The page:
Joining medical research trials
You hear about new medical research breakthroughs in the news almost every day. But how do these research trials work, and is there a way you could help make a difference?
In Kentucky, UK HealthCare is part of an academic medical center that has a thriving research community. Medical advances are frequently made in a wide variety of health care disciplines. By participating in a research-based clinical trial, you can play a more active role in your health care and gain access to new research treatments before they are widely available.
Types of studies
Medical research, also called clinical research, is the study of health and illness in people. It is the way our society learns how best to prevent, diagnose, and treat illness. Clinical research is done to find out:
• What new drugs, devices, and other treatments work and don’t work.
• What causes disease.
• What prevents disease and improves health.
Clinical trials are studies that test a method of treating or preventing disease. Studies are designed to answer specific questions about possible new treatments or new ways of using existing or known treatments. Clinical trials are done to determine whether new drugs or treatments are safe and effective. This can be a new drug, vaccine, vitamin, device, or a health behavior change. Clinical trials are usually for people with a specific disease or risk of a disease, although healthy participants sometimes are needed.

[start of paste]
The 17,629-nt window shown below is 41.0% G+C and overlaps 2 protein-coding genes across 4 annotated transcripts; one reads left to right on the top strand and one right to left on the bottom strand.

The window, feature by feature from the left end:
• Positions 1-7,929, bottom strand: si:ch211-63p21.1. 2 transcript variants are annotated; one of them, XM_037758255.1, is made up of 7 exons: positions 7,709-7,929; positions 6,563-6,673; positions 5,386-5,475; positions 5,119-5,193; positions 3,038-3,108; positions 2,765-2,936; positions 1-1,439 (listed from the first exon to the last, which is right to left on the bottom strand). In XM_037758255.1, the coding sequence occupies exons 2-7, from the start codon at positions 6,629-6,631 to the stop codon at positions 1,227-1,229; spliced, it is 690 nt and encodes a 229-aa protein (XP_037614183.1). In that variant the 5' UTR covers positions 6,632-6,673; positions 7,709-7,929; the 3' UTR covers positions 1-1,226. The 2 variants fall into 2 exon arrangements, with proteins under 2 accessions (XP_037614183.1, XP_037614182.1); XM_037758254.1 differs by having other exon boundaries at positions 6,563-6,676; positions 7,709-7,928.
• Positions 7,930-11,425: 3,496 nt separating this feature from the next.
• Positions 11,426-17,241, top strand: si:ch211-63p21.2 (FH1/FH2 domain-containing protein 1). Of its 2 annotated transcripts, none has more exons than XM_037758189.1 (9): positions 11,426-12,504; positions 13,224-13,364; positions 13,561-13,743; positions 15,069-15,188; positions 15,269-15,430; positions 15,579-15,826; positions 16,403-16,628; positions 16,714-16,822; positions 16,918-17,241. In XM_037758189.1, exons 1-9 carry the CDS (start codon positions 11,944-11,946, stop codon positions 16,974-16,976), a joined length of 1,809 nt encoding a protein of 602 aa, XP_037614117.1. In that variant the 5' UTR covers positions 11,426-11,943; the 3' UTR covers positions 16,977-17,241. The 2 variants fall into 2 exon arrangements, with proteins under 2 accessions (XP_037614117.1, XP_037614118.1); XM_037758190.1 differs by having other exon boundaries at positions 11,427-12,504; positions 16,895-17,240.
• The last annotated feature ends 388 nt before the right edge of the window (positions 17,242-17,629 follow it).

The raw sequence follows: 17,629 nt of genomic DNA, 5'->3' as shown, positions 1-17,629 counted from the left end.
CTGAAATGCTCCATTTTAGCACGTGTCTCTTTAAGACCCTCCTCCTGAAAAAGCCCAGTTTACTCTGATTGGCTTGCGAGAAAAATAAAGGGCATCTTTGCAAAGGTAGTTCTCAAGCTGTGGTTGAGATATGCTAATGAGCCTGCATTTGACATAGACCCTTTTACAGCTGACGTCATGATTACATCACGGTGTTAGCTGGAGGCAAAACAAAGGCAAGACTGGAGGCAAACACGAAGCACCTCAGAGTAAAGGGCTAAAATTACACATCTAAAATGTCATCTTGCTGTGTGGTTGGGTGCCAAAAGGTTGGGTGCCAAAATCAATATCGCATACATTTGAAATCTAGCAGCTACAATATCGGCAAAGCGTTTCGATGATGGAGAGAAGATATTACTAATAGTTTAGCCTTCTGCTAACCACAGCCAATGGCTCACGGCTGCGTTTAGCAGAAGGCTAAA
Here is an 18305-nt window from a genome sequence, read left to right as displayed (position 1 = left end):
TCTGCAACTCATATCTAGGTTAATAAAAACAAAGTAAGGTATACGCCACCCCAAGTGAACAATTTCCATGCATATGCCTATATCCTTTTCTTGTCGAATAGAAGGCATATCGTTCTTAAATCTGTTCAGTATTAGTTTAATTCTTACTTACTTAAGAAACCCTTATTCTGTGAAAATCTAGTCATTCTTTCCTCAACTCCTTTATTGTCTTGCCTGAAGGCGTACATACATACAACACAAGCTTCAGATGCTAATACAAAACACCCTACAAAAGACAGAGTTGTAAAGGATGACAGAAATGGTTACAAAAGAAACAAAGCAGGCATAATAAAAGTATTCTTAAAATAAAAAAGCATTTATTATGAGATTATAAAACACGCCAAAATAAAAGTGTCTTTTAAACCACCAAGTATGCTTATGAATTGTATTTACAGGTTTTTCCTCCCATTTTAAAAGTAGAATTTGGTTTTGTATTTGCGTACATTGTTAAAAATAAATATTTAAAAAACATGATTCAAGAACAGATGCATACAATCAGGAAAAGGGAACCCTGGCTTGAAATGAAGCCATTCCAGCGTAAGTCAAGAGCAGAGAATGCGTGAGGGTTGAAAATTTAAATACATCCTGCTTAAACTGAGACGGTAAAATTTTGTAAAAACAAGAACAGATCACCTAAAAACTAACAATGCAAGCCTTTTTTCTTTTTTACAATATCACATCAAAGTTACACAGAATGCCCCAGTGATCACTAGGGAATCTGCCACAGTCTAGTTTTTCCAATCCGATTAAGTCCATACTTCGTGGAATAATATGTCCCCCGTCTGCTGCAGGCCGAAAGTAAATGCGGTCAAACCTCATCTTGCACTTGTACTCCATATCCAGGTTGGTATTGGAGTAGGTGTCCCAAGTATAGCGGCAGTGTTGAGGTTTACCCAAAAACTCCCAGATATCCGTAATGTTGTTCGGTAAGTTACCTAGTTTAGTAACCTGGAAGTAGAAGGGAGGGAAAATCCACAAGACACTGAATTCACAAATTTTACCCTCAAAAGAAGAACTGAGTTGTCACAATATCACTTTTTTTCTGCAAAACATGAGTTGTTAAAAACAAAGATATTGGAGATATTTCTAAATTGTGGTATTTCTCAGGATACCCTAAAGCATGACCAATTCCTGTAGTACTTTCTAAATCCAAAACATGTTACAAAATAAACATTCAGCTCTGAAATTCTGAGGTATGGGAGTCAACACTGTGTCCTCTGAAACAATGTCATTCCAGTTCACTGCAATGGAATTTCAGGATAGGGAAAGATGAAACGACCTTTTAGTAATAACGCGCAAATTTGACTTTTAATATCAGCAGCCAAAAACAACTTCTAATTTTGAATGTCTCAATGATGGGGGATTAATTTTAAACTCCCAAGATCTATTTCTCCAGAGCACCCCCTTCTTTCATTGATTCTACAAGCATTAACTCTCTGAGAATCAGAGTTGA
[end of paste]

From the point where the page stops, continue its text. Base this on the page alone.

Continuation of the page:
Observational studies simply monitor people over time to find and compare changes in their health. Both healthy volunteers and those with a health problem can usually take part in observational research studies.
Should you volunteer?
People volunteer for research studies for different reasons—to learn more about their own health or medical condition, or to help researchers develop new treatments. Others, especially those with chronic or life-threatening diseases, volunteer to test new treatments or therapies.
There are many things to consider before deciding to volunteer for a study. Before enrolling, you should understand the purpose of the study, the risks and benefits of participating, the medical procedures involved, the time commitment required, and the costs and whether your insurance will cover them.
The power of one can make a difference by becoming part of the effort to understand health and treat disease. While today’s medical science knows a lot about how to treat and prevent disease, much remains to be learned.
For women, especially, the need is critical because medical research now tells us there are important differences in how some diseases and treatments affect men and women. These differences are now widely recognized as key factors in understanding how our bodies work and fight disease. Today, researchers need women of all ages and ethnic backgrounds to participate in studies.
The Kentucky Women’s Health Registry Survey is an important way women in the state can help researchers understand these differences. This survey will help researchers gain more and better knowledge about women’s health issues in Kentucky. The survey can be taken online at www.mc.uky.edu/womenshealth or a survey can be mailed to you by calling (800) 929-2320.
More information about research
ClinicalTrials.gov provides regularly updated information nationally about federally and privately supported clinical research in human volunteers. It also provides information about a trial’s purpose, who may participate, locations, and phone numbers for more details. Go to ClinicalTrials.gov for more information.
For more information about research opportunities at UK HealthCare, go to www.ukhealthcare.uky.edu/research.
Consider making a contribution by learning how you can participate in a study that may provide life-saving information. Your body is a key source of information, and sharing that information is something only you can do.